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Aviat Space Environ Med. 2008 Feb;79(2):94-8.

Radix astragali and orthostatic response: a double-masked crossover study.

Author information

1
Department of Biology, College of Life Sciences, Northwest University, Xi'an, China.

Abstract

AIM:

Recent results from animal experiments have shown that radix astragali (RA), a traditional Chinese herbal tonic, alleviates muscle atrophy under simulated weightlessness conditions, rendering RA a candidate for human use as a countermeasure against muscular atrophy. Possible cardiovascular side effects have not yet been investigated. We analyzed the effects of RA on the orthostatic stability of healthy men.

METHODS:

There were 10 test subjects who were assigned to a double-blinded, randomized crossover design using RA or placebo (PL) for 14 d each, respectively. Test runs were separated by a 14-d 'washout' interval. At the beginning and the end of every 14-d test run, graded orthostatic stress (GOS) consisting of head-up tilt (HUT) combined with lower body negative pressure (LBNP) was used to achieve a presyncopal endpoint. Orthostatic effects on cardiac and vascular function were continuously monitored.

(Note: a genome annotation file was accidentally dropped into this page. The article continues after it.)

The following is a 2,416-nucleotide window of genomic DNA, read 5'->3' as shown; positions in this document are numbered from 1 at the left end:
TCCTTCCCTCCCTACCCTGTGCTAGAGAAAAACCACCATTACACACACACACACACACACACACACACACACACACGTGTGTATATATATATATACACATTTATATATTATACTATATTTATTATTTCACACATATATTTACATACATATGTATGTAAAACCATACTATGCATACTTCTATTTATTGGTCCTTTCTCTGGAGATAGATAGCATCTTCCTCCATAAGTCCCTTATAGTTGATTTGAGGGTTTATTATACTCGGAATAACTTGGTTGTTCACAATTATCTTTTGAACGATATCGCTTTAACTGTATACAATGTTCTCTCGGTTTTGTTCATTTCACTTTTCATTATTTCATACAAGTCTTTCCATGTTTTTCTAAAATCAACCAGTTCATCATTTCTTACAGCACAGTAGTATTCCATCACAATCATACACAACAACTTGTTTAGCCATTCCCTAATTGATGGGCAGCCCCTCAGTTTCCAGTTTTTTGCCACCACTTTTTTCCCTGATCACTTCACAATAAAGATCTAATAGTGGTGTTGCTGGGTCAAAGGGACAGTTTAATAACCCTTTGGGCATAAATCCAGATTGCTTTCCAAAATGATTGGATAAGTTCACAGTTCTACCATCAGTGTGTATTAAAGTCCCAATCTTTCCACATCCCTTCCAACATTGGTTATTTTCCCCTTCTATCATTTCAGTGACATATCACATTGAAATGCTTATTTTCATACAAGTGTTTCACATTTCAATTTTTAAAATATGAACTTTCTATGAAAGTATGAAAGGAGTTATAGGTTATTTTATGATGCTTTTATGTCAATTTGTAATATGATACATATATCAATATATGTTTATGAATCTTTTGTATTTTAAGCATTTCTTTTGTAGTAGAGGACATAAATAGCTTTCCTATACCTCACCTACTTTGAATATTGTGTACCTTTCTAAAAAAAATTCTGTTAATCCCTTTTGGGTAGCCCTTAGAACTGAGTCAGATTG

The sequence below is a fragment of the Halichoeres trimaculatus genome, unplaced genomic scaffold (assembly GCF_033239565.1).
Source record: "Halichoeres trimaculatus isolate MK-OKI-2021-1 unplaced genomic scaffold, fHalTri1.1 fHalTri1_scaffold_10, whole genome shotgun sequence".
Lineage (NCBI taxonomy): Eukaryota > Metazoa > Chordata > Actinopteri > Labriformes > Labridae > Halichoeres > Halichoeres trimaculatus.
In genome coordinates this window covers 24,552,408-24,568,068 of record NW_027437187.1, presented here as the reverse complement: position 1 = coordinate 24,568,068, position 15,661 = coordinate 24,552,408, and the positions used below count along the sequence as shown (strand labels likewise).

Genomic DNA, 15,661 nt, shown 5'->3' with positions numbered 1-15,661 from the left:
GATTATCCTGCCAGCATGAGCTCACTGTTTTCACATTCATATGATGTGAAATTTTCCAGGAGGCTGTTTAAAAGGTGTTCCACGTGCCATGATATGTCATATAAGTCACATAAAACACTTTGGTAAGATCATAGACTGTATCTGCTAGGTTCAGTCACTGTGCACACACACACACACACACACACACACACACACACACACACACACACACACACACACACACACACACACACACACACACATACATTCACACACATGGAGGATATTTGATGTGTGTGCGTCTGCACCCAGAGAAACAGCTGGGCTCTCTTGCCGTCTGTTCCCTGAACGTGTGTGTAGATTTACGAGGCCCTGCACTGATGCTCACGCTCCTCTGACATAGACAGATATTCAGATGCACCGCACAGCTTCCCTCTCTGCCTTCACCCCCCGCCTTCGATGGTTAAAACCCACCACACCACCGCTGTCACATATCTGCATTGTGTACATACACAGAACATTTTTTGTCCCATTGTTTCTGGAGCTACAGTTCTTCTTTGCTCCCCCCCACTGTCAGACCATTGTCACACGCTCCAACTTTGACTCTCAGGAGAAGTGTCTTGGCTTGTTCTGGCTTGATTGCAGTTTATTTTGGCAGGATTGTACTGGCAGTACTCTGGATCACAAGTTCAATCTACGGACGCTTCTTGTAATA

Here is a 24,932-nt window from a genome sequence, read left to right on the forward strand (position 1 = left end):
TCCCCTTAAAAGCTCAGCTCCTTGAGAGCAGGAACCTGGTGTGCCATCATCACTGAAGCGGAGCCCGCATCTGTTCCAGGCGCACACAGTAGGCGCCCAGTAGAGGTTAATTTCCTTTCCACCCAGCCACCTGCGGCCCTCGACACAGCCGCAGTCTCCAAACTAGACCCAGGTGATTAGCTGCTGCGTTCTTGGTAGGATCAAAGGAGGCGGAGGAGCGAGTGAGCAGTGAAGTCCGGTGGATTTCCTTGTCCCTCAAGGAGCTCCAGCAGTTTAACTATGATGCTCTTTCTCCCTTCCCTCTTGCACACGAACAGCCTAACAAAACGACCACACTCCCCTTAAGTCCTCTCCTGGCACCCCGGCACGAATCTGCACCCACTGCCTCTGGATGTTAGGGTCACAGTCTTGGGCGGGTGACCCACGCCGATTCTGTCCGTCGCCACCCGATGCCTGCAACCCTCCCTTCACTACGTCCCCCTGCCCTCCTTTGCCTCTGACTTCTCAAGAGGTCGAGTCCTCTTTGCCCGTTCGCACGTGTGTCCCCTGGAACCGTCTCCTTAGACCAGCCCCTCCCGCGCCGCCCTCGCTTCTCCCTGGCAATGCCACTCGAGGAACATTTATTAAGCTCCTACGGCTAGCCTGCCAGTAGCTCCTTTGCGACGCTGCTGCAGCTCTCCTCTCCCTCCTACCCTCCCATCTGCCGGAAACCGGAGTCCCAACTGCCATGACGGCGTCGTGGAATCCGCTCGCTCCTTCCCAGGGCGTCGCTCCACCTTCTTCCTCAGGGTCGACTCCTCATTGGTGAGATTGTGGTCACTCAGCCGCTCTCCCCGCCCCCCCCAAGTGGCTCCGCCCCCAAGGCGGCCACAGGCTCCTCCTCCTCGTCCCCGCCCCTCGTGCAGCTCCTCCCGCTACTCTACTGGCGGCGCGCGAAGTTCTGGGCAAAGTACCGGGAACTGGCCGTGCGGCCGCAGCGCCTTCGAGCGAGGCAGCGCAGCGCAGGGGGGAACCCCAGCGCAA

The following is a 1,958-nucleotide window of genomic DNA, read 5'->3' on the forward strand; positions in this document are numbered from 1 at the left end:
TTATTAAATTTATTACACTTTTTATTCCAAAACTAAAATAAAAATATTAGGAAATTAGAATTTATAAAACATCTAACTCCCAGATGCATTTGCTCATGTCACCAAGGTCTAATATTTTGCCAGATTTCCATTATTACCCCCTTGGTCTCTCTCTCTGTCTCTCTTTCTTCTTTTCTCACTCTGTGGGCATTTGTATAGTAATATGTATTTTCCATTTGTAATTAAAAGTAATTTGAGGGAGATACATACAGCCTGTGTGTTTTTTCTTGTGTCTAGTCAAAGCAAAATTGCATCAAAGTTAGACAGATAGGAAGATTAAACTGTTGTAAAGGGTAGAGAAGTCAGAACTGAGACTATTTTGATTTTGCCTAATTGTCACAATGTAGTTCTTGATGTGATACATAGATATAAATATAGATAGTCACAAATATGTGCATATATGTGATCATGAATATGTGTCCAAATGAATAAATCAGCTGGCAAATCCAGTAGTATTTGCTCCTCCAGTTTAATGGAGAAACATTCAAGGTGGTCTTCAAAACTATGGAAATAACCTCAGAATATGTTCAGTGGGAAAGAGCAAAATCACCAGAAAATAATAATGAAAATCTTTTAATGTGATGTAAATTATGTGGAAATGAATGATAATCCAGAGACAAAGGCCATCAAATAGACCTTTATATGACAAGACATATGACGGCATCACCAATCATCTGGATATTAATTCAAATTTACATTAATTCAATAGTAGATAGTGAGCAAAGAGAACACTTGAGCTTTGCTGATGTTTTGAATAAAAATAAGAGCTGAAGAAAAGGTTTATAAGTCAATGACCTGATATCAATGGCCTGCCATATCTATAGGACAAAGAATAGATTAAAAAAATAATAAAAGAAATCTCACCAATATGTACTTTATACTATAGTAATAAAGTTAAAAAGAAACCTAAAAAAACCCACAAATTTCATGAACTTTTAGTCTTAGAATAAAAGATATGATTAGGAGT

RESULTS:

There were no significant differences between the RA vs. PL groups: mean arterial blood pressure dropped by 13 vs. 17%, pulse pressure 46 vs. 35%, heart rate increased 108 vs. 117%, and stroke volume index decreased 54 vs. 49% from supine control to presyncope. Neither did RA influence standing time compared to PL (18 +/- 7 vs. 17 +/- 6 min), nor did progression from the first to the fourth trial (15 +/- 6 to 18 +/- 7 min).

CONCLUSION:

RA does not influence resting cardiovascular variables and orthostatic capacity in humans. It can be expected that human studies of RA's musculo-skeletal countermeasure potential will not be compromised by any cardiovascular side effects at the dosage employed in this study.

PMID:
18309905
[Indexed for MEDLINE]

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